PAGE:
Progress Detecting Tuberculosis in sub-Saharan Africa

The three main countries APOPO operates in  — Tanzania, Mozambique and Ethiopia —  are all considered high burden TB countries.

  • Tanzania: Tanzania has one of the highest TB burdens in the world at approximately 295 TB cases per 10,000 adults. With a poverty rate of 49.1%, almost half of Tanzanians are susceptible to TB’s spread. To help alleviate the effects of this disease, APOPO began in Tanzania in 2007 and has since expanded to 74 collaborating clinics across the country. A new testing facility in Dar es Salaam opened in 2016 and delivers results to clinics in 24 hours. Along with increasing accuracy, the APOPO facilities and rats boost the TB detection rate to around 35%.

  • Mozambique: After its success in Tanzania, in 2012 APOPO developed programs in Mozambique, where approximately 62.9% of the population lives in poverty. In partnership with Eduardo Mondlane University, APOPO built a new testing facility on the university’s grounds in Maputo. This center works with 20 local healthcare clinics and delivers results in 24 hours, which increases the probability of the patient starting treatment because it reduces the time and effort it takes to track down a patient to inform them of the results. Due to this partnership, the TB detection rate has increased by 53%.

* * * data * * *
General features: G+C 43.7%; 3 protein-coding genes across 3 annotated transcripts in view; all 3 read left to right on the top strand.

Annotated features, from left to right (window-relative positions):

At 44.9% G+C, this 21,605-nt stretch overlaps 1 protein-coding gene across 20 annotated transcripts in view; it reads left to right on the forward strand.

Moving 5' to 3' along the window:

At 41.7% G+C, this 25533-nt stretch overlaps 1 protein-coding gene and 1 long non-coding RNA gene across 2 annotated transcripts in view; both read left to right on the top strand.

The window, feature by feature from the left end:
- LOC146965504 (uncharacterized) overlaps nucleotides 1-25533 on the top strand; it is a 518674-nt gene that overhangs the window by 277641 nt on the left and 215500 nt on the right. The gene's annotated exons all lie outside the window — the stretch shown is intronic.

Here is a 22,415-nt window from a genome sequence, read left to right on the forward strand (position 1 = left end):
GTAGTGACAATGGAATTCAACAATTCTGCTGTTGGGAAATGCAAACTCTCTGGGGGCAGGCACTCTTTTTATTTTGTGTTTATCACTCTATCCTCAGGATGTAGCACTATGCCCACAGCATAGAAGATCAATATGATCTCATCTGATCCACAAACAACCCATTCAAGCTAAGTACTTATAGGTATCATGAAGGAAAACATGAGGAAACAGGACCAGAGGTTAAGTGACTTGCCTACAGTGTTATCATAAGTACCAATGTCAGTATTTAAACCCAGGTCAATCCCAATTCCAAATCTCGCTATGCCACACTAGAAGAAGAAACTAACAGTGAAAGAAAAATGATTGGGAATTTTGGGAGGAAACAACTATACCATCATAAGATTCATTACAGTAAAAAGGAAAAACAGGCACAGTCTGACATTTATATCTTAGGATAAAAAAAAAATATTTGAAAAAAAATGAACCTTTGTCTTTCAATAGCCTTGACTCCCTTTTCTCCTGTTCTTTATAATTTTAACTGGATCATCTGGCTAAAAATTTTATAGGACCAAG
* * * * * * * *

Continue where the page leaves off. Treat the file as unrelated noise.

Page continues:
• Ethiopia: With a 30.8% poverty rate, Ethiopia ranks 10th for the highest TB burden in the world. To help identify these cases, APOPO is currently building a detection facility with the Armauer Hansen Research Institute. Additionally, this center will not only partner with clinics in Addis Ababa to test for TB, but will also screen up to 52,000 prison inmates and staff located in 35 prisons across Ethiopia. At the clinics, the goal is to increase identified TB cases by 35% while developing its program to create a long term impact in Ethiopia.